FEATURE: Here's how different music genres affect your mood

Music is one of the most powerful forms of self-expression in the history of civilisation. It changes how we perceive the world around us, gives voice to our most complex feelings, and unites entire generations. We celebrate those who create good music, lifting them up to the highest echelons of our society and transforming them into icons.

Music dominates and shapes virtually every aspect of our lives, including how we work, shop, speak, and make love. Music is more than just a form of expression - it's something which can have an immediate and tangible effect on our feelings. Music has been well-known to affect our moods throughout human history, which is why we have sub-genres such as "breakup songs" or "pride anthems".

However, little has been said about how specific genres can have a direct impact on your mood. Read on to find out how different styles of music influence your mood and thoughts in different ways.

Classical Music and Motivation

The soothing compositions of Bach, Beethoven, and Bizet often feature frequently in study playlists, and for good reason. Numerous studies have shown that classical, lyricless music have a strong positive impact on motivation, increasing focus and fuelling a positive attitude about the tasks at hand. Even beyond cramming for exams, classical music can help out, with numerous athletes citing classical composers in their workout playlists.

Rock Music and Stress

When considering how music is good for your health, the most commonly-examined metric is stress and wellbeing. Few music genres are actually thought to increase stress levels, but there are some surprising ones which have been proven to reduce them. Rock music, despite its reputation, has actually been shown to have a hugely positive impact, with studies from the University of Queensland linking the genre to better anger management and general wellbeing among listeners.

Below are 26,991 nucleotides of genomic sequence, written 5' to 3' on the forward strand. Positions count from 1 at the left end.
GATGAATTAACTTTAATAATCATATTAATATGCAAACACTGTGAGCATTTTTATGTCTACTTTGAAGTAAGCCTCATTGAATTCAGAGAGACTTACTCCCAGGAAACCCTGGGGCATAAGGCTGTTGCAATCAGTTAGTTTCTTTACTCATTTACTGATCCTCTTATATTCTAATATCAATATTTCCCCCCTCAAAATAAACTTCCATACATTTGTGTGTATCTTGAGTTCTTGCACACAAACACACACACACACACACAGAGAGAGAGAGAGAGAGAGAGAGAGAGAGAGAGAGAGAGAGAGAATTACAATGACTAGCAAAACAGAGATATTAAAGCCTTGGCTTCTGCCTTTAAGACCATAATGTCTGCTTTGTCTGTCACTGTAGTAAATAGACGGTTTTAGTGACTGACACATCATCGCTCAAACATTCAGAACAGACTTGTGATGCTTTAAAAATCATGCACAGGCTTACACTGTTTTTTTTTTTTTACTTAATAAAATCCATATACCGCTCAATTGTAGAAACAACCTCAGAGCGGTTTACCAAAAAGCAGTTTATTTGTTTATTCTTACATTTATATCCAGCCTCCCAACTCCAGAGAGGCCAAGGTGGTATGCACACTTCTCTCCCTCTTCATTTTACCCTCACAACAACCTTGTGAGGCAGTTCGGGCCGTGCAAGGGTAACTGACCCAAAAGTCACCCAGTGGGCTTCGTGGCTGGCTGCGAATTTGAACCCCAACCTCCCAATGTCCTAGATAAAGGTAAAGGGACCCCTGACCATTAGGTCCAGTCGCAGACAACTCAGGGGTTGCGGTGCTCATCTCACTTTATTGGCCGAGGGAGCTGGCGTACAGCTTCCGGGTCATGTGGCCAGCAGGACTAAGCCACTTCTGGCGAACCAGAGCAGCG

Dance Music and Euphoria

The entire genre of dance music is predicated on the notion that it can set you free and transport you elsewhere. Whilst the utopian lyrics used in iconic dance tracks such as Set You Free and Faded might seem like fluff, the DJs behind them may be onto something. Several examinations of the genre and those listening to it on the dancefloor and beyond have shown a link between the music and feelings of general euphoria and elevated moods. It seems the ravers may be right, after all.

Sad Music is Good for Sad People

Contrary to popular belief, forcing a sad person to listen to endless Lana del Rey tracks isn't going to send them into a spiral. Researchers have actually posited that sad music acts as a kind of catharsis for sad listeners, which explains why we are drawn to the genre when we're feeling blue. Listening to the sorrow of a singer helps us process our own feelings and allows us to relate to someone else, which is intrinsic to the healing process. Now you know exactly what to listen to next time you're feeling lazy, sad, or stressed. Just plug your headphones in and lets the sounds wash over you.